26 2.4 45 8 A 17.5 92 0
27 2.4 45 7 A 17.5 93 0
28 2.4 45 8 A 17.5 92 0
29 2.4 45 7 A 17.5 93 CuO 1
30 2.4 45 8 A 17.5 92 CuO 1
31 2.4 45 6 A 17.5 94 CuO 2
32 2.4 45 7 A 17.5 93 CuO 2
33 2.4 45 7 A 17.5 93 CuO 2
34 2.4 45 7 A 17.5 93 Cu2O 2
35 2.4 45 7 A 17.5 93 104 4
36 3.2 32 8 B 15.5 92 104 4
37 0.8 33 11  D 15.1 89 104 1
38 4.4 33 6 A 17.1 94 CuO 3
Heat cycle
Additive glass Sheet Firing after
Blending resistance TCR temperature trimming
amount value ( 10−6/ ESD dependency (1000 cycles)
Sample Type (wt %) (Ω/square) C.) (%) (%/ C.) (%)
21 103 1 256,000 103 −150 −9.8 +0.5
22 103 1  25,000 10 72 −2.2 +0.4
23 103 2 290,000 −240 −7.2 −0.7 +0.3
24 103 2  31,000 −3 −1.7 −0.7 +0.3
25 103 5 380,000 −330 −2.4 −0.8 +0.4
26 103 5  48,000 −29 −0.8 −0.8 +0.5
27 103 10  420,000 −380 −1.3 −0.8 +0.3
28 103 10   61,000 −40 −1.1 −0.7 +0.4
29 103 5 240,000 −170 −4.3 −0.8 +0.3
30 103 5  35,000 21 −1.5 −0.8 +0.3
31 103 5 180,000 −98 −9.5 −0.8 +0.4
32 103 5 510,000 69 −6.6 −0.8 +0.3
33 101 5 170,000 −87 −9.1 −0.8 +0.2
34 102 5 174,000 −93 −9.3 −0.7 +0.4
35 103 5 186,000 −95 −9.2 −0.7 +0.3
36 103 5  97,000 −8 −2.4 −0.6 +0.4
37 102 7 105,000 −18 −3.3 −0.7 +0.4
38 103 10  133,000 −145 −8.8 −0.8 +0.4

Each of additive glasses 101 to 104 contains 28.4 to 35 wt % B2O3 and 50 to 65.4 wt % ZnO or CuO serving as the transition metal oxide. In each of samples 21 to 38, 0.8 to 4.4 wt % K2O relative to 100 wt % RuO2 is adherent to the surface of RuO2. RuO2 has a specific surface area (BET) of 32 to 45 m2/g and glass has a specific surface area (BET) of 15.1 to 17.5 m2/g.

1 to 3 wt % CuO or Cu2O serving as the transition metal oxide is added to each of samples 29 to 34 and 38. An amount of additive glass contained in each of samples 21 to 38 is 1 to 10 wt %. Additive glass 104 containing CuO is added to each of samples 35 to 37 instead of the transition metal oxide. Accordingly, two types of additive glasses are added to each of samples 35 to 37.

The inventors conducted a test to evaluate the effect of the additive glass. TABLE 7 shows the results of test.

TABLE 7
Evaluation of addition of additive glass
Transition
RuO2 Glass metal oxide
Blending Blending Blending
K2O BET amount BET amount amount
Sample (wt %) (m2/g) (wt %) Type (m2/g) (wt %) Type (wt %)
41 2.4 45 7 A 17.1 93 0
42 2.4 45 8 A 17.1 92 0
43 2.4 45 7 A 17.5 93 103 1
44 2.4 45 8 A 17.5 92 103 1
45 2.4 45 7 A 17.5 93 103 2
46 2.4 45 8 A 17.5 92 103 2
47 2.4 45 7 A 17.5 93 103 5
48 2.4 45 8 A 17.5 92 103 5
49 2.4 45 7 A 17.0 93 103 10 
50 2.4 45 8 A 17.5 92 103 10 
Heat cycle
Sheet Firing after
resistance temperature trimming
value TCR ESD dependency (1000 cycles)
Sample (Ω/square) ( 10−6/ C.) (%) (%/ C.) (%)
41 227,000 −75 −15.8 −0.9 +0.3
42  19,000 147 −3.6 −0.6 +0.3
43 256,000 −150 −9.8 −0.7 +0.3
44  25,000 72 −2.2 −0.7 +0.3
45 290,000 −240 −7.2 −0.7 +0.4
46  31,000 −3 −1.7 −0.7 +0.4
47 380,000 −330 −2.4 −0.8 +0.5
48  48,000 −29 −0.8 −0.8 +0.6
49 420,000 −380 −1.3 −0.8 +0.6
50  61,000 −40 −1.1 −0.7 +0.7

Borate containing the transition metal (Zn) in the additive glass 103 has conductivity by electronic conduction and accordingly a semiconductive property. Accordingly, the additive glass 103 prevents local concentration of electric charge when a surge voltage is applied thereto, thereby preventing breaking of the glass of the thick-film resistor. This characteristic increases the effect of adding the additive glass 103 when a sheet resistance value is large.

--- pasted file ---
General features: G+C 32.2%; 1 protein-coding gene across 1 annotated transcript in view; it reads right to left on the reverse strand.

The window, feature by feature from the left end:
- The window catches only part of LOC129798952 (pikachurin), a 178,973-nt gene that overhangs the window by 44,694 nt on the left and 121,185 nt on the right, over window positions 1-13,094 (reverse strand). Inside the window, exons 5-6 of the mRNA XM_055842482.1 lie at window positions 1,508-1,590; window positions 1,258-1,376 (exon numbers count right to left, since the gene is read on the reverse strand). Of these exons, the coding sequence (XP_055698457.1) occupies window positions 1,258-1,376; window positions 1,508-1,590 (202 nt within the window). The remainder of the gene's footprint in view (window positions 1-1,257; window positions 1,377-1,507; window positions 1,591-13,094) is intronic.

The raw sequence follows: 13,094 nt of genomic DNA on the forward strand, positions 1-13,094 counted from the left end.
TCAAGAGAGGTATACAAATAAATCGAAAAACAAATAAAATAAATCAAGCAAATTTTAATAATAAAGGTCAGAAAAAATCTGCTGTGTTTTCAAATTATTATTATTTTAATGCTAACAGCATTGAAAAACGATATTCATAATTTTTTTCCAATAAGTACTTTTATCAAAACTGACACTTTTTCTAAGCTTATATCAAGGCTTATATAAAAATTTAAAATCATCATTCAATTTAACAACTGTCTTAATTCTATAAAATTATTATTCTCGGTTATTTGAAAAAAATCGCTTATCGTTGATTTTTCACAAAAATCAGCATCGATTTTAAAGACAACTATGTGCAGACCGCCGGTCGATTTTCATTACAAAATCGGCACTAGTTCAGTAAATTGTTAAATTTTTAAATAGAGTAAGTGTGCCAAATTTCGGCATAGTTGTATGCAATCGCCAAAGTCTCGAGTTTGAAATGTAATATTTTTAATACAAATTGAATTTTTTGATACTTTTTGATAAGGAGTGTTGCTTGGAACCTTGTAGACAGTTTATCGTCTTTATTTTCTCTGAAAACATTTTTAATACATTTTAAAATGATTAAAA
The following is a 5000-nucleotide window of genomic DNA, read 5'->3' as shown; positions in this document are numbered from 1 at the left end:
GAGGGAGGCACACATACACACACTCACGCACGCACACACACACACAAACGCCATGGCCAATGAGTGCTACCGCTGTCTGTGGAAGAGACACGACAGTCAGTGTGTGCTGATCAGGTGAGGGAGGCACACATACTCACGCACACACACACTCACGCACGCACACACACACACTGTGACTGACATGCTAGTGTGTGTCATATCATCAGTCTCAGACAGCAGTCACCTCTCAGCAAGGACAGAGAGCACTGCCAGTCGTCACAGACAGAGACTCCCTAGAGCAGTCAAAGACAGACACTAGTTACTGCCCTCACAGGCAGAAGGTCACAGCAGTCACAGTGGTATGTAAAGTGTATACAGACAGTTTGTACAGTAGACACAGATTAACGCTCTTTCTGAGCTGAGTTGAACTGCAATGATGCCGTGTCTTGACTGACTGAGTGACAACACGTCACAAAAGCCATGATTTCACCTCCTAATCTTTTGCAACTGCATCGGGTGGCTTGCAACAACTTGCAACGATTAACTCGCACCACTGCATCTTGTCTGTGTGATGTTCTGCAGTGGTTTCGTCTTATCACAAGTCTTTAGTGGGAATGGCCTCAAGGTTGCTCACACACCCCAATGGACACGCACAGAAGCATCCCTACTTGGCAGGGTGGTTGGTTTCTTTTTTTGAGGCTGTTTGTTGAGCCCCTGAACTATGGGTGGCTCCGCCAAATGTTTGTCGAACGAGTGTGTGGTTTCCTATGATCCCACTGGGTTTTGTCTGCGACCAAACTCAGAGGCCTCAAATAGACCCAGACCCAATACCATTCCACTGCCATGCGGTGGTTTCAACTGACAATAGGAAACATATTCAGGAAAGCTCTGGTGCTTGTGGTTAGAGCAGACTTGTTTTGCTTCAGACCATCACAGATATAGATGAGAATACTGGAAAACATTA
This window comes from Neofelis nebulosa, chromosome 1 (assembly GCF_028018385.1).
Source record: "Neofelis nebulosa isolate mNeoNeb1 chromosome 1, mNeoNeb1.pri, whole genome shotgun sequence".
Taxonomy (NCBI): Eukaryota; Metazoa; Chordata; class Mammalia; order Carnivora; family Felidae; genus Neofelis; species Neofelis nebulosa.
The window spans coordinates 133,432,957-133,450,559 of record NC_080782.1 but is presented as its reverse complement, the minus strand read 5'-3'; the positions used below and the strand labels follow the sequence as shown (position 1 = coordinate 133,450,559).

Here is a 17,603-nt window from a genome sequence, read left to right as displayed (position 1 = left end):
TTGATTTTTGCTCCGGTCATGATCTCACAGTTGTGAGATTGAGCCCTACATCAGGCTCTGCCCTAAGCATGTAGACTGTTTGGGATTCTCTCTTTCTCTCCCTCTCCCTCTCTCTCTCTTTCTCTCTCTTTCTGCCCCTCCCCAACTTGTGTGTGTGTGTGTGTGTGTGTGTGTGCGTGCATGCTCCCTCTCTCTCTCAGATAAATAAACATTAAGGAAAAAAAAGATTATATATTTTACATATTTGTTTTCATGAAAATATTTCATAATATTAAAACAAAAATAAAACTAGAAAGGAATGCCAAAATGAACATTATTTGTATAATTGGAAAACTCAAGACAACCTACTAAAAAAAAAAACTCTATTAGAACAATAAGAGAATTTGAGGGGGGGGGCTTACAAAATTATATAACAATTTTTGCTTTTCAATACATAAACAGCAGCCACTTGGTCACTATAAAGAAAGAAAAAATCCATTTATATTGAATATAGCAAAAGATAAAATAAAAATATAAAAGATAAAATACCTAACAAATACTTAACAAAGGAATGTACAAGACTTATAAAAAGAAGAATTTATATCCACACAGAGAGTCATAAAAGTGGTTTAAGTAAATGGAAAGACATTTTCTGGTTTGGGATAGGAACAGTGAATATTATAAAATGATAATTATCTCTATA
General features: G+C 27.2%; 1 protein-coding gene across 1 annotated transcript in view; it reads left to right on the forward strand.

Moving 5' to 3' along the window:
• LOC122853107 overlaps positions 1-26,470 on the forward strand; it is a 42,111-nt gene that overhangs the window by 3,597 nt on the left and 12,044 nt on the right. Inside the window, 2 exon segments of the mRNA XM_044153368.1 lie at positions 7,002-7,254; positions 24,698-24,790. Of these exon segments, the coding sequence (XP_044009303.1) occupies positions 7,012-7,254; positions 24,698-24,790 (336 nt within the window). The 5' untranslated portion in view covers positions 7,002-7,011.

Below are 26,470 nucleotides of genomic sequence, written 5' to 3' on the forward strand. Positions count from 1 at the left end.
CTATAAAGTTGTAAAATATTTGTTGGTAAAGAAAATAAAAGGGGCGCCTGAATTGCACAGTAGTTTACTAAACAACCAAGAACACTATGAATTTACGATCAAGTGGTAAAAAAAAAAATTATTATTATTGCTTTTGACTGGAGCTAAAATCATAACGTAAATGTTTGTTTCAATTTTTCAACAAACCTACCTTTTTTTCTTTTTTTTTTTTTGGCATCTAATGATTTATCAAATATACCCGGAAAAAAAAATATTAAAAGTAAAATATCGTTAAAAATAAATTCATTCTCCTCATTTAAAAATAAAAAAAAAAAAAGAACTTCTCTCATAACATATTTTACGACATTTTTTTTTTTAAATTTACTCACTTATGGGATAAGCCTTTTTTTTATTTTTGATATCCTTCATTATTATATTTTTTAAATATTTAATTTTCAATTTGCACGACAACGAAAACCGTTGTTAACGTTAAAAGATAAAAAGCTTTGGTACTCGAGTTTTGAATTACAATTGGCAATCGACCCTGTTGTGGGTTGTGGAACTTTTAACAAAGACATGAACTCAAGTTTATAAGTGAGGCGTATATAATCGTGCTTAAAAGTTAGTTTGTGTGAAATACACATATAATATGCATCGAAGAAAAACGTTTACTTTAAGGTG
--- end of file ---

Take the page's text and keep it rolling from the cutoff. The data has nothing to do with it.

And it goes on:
FIG. 4 shows the relationship among an amount of additive glass 103, the resistance value change rate by ESD, and the sheet resistance value obtained from the data of TABLE 7. As obvious from FIG. 4, a good ESD characteristic can be ensured without addition of additive glass 103 when the sheet resistance value is smaller than 100 kΩ/square. However, when the sheet resistance value is larger than 100 kΩ/square, the ESD characteristic is deteriorated when additive glass 103 is not added. The ESD characteristic is improved better with increase in the amount of additive glass 103. Consequently, when the sheet resistance value is larger than 100 kΩ/square, the ESD characteristic can effectively be improved by addition of a suitable amount of additive glass.

TABLE 8
Evaluation of effect of addition of CuO
Transition
RuO2 Glass metal oxide
Blending Blending Blending
K2O BET amount BET amount amount
Sample (wt %) (m2/g) (wt %) Type (m2/g) (wt %) Type (wt %)
51 2.4 45 7 A 17.5 93 0
52 2.4 45 8 A 17.5 92 0
53 2.4 45 7 A 17.5 93 CuO 1
54 2.4 45 8 A 17.5 92 CuO 1
55 2.4 45 6 A 17.5 94 CuO 2
56 2.4 45 7 A 17.5 93 CuO 2.5
Evaluation of effect of addition of CuO
Additive glass Heat cycle
Sheet Firing after
Blending resistance temperature trimming
amount value TCR ESD dependency (1000
Sample Type (wt %) (Ω/square) (10−6/ C.) (%) (%/ C.) cycles) (%)
51 103 5 380,000 −330 −2.4 −0.8 +0.3
52 103 5 48,000 −29 −0.8 −0.8 +0.3
53 103 5 240,000 −170 −4.3 −0.8 +0.3
54 103 5 35,000 21 −1.5 −0.8 +0.4
55 103 5 180,000 −98 −9.5 −0.8 +0.4
56 103 5 510,000 −69 −6.6 −0.9 +0.5